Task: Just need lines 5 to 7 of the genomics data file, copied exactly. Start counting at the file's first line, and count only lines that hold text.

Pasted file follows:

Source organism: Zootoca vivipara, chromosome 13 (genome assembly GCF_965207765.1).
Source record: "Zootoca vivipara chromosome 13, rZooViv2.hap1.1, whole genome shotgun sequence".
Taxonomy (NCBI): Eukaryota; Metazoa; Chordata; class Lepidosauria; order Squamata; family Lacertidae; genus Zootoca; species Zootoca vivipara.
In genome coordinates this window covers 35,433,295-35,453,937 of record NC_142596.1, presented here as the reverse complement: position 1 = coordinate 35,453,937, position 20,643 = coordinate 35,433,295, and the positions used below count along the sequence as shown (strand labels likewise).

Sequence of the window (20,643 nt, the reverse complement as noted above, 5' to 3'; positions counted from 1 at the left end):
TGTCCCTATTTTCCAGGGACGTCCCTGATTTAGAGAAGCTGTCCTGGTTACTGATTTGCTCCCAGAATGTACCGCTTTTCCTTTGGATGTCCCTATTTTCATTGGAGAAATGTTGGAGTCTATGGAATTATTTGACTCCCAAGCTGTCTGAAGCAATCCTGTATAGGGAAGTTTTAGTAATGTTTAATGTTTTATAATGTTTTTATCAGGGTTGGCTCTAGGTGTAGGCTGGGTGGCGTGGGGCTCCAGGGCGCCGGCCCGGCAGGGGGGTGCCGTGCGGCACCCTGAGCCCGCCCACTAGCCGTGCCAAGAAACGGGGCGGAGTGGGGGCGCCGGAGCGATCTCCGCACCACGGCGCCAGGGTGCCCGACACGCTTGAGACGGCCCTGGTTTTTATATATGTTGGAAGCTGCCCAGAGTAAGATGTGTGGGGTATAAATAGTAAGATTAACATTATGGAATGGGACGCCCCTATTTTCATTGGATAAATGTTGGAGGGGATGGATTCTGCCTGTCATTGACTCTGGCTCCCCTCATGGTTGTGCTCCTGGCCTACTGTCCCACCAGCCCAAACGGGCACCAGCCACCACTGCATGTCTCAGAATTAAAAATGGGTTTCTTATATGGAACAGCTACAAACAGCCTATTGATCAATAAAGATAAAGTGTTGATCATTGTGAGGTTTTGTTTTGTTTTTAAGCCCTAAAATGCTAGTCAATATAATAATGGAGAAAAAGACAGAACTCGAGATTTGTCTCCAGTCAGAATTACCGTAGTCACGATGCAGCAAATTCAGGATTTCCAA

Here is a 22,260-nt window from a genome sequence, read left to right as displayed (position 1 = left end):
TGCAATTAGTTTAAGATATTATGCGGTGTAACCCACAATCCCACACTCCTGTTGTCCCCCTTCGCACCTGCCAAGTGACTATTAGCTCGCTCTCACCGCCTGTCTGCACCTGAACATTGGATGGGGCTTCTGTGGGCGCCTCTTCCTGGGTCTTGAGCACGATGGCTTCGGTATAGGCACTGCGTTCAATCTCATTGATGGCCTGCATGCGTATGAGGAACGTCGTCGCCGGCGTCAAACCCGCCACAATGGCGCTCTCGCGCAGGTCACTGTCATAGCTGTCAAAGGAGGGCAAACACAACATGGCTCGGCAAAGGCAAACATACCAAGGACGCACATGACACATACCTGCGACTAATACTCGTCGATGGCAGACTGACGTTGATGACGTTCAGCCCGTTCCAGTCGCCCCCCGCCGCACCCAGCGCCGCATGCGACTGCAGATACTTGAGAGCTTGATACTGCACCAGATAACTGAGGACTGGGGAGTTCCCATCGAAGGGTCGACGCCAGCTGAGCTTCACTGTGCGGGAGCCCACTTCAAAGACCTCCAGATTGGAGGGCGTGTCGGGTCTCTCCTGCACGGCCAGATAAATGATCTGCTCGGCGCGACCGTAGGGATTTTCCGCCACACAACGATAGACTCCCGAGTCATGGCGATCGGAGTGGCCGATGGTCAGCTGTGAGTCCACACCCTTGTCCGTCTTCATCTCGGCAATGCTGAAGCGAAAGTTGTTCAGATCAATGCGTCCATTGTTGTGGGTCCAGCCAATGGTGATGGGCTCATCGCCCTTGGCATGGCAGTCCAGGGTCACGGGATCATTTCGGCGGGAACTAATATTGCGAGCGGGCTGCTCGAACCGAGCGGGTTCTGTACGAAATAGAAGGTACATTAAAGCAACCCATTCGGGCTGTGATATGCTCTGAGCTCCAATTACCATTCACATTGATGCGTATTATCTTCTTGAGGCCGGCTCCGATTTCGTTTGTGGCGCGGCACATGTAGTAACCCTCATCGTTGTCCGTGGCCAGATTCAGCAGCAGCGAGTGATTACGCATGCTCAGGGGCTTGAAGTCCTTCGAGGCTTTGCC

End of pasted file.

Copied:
Sequence of the window (20,643 nt, the reverse complement as noted above, 5' to 3'; positions counted from 1 at the left end):
TGTCCCTATTTTCCAGGGACGTCCCTGATTTAGAGAAGCTGTCCTGGTTACTGATTTGCTCCCAGAATGTACCGCTTTTCCTTTGGATGTCCCTATTTTCATTGGAGAAATGTTGGAGTCTATGGAATTATTTGACTCCCAAGCTGTCTGAAGCAATCCTGTATAGGGAAGTTTTAGTAATGTTTAATGTTTTATAATGTTTTTATCAGGGTTGGCTCTAGGTGTAGGCTGGGTGGCGTGGGGCTCCAGGGCGCCGGCCCGGCAGGGGGGTGCCGTGCGGCACCCTGAGCCCGCCCACTAGCCGTGCCAAGAAACGGGGCGGAGTGGGGGCGCCGGAGCGATCTCCGCACCACGGCGCCAGGGTGCCCGACACGCTTGAGACGGCCCTGGTTTTTATATATGTTGGAAGCTGCCCAGAGTAAGATGTGTGGGGTATAAATAGTAAGATTAACATTATGGAATGGGACGCCCCTATTTTCATTGGATAAATGTTGGAGGGGATGGATTCTGCCTGTCATTGACTCTGGCTCCCCTCATGGTTGTGCTCCTGGCCTACTGTCCCACCAGCCCAAACGGGCACCAGCCACCACTGCATGTCTCAGAATTAAAAATGGGTTTCTTATATGGAACAGCTACAAACAGCCTATTGATCAATAAAGATAAAGTGTTGATCATTGTGAGGTTTTGTTTTGTTTTTAAGCCCTAAAATGCTAGTCAATATAATAATGGAGAAAAAGACAGAACTCGAGATTTGTCTCCAGTCAGAATTACCGTAGTCACGATGCAGCAAATTCAGGATTTCCAA

Here is a 22,260-nt window from a genome sequence, read left to right as displayed (position 1 = left end):